Small- and medium-sized enterprises (SMEs) are the backbone of the economy and their need to be financed remains one of the most discussed topics in the business world (; ). Financial leasing is a midterm financial instrument mainly used for the procurement of machinery, equipment, tools and/or property (). Although the financial leasing in Albania started in 2001, this form of business financing has experienced difficulties in spreading, getting recognised and being used by the public in Europe which is different from other countries. About 19 years after the creation of the first leasing companies, this financing option continues to be used at a low scale by businesses and individuals and it remains segmented into the market despite its large potential and the need for financing similar to SMEs. Why is financial leasing not yet used in Albania and which are some of the factors that would influence its use in the future? The purpose of this article is to identify the reasons of why the financial leasing market in Albania is in stagnation and understand some of the factors that influence the demand from a SME to be financed through lease. To achieve this and understand firms’ behaviour, questionnaire has been distributed to companies that have used lease to finance their asts and those that have never used it before. The model used to analyse the results of the questionnaires is the logistic regression. As we will see through the article, factors in need for financing by SMEs or the knowledge firms have about leasing have a direct impact on the possibility of firms to use lease.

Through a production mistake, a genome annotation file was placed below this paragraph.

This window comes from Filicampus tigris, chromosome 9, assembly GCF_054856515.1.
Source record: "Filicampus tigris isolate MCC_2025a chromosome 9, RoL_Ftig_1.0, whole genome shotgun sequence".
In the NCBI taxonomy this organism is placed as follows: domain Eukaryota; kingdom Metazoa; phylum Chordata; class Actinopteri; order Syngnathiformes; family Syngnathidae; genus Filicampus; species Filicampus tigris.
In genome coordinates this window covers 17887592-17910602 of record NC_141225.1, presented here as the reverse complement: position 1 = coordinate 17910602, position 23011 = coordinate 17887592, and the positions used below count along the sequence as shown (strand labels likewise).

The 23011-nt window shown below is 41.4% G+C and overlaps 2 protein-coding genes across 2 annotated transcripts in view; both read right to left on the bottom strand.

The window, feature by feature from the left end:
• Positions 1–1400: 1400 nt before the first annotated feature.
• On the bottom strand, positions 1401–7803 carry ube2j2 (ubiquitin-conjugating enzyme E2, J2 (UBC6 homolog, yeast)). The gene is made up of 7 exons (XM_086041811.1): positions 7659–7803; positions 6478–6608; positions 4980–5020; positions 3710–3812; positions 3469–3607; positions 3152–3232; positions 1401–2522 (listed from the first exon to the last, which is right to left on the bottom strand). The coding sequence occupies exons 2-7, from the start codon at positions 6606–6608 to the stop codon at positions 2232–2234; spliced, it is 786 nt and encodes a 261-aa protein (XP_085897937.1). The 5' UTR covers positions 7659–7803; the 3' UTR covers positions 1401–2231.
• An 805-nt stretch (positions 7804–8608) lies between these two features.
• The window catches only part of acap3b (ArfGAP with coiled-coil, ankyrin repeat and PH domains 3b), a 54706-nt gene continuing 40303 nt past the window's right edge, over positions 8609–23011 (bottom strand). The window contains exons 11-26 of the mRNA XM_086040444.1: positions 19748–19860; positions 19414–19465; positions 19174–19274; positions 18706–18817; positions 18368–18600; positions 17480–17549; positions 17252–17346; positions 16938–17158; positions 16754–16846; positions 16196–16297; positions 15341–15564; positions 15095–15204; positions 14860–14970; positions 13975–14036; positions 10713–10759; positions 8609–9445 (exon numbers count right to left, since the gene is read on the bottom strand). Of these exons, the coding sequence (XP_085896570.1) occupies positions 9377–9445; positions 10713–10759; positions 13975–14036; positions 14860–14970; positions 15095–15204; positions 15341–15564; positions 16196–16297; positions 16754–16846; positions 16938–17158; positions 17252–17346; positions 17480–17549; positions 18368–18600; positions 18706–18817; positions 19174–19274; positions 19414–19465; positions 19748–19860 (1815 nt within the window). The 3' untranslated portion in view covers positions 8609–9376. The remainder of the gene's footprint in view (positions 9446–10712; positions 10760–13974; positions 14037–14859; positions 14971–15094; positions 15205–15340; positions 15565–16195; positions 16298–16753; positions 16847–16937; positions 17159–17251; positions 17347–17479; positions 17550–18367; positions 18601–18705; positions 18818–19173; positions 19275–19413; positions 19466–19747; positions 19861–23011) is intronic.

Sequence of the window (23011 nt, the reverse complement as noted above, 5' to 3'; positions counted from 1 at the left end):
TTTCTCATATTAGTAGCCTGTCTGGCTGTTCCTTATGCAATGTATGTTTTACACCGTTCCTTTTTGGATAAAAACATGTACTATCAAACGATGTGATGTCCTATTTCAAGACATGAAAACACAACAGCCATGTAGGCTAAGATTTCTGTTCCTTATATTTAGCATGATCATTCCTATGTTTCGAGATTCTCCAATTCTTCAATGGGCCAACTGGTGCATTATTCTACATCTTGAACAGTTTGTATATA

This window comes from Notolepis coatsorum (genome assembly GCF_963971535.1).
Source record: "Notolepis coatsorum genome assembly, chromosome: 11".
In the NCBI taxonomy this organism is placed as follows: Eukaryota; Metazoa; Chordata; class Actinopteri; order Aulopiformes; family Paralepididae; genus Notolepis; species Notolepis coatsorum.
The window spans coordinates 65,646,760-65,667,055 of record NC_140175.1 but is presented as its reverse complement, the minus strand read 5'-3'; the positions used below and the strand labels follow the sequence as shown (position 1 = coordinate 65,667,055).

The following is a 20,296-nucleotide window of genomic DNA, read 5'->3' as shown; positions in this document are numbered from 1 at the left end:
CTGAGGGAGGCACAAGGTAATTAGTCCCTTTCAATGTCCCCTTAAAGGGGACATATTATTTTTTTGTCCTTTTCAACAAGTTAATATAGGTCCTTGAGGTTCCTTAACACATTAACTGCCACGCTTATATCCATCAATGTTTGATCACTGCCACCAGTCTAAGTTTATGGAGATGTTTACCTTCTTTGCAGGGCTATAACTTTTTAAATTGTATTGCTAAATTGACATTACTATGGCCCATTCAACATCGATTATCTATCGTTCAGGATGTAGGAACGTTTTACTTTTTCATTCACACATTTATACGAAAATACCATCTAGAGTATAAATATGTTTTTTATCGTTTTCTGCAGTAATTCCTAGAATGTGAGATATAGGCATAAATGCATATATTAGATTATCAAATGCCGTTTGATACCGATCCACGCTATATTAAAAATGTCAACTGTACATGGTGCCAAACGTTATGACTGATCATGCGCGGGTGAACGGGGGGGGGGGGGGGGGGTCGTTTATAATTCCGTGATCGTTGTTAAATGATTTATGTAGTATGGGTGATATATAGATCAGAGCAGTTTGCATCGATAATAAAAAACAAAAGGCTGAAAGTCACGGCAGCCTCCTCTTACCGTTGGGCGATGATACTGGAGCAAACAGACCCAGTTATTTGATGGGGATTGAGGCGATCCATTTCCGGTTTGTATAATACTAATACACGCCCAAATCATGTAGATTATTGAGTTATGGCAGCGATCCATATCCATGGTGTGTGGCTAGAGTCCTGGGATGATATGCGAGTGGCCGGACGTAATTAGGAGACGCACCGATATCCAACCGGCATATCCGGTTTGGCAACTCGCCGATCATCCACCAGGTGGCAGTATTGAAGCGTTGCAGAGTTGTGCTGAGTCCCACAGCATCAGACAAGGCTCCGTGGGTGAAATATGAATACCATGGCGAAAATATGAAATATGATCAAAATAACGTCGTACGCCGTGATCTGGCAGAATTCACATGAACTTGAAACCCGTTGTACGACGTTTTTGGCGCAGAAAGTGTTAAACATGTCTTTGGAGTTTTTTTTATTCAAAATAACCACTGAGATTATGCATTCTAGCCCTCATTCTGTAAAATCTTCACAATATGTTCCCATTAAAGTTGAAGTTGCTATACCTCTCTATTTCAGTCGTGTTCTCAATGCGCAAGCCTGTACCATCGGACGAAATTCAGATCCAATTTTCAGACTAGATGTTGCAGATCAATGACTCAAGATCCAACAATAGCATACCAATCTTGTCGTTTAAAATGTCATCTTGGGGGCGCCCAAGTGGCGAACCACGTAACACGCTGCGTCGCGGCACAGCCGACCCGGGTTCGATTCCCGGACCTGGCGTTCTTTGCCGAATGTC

Abstract

According to the Organisation for Economic Co-operation and Development (OECD), violence should be considered by examining both actual and perceived crime. However, the studies related to violence and internal migration under the Mexican drug war episode focus only on one aspect of violence (perception or actual), so their conclusions rely mostly on limited evidence. This article complements previous work by examining the effects of both perceived and actual violence on interstate migration through estimation of a gravity model along three 5-year periods spanning from 2000 to 2015. Using the methods of generalized maximum entropy (to account for endogeneity) and the Blinder–Oaxaca decomposition, the results show that actual violence (measured by homicide rates) does affect migration, but perceived violence explains a greater proportion of higher average migration after 2005. Since this proportion increased after 2010 and actual violence, the results suggest that there was some adaptation to the new levels of violence in the period 2010–2015.

Abstract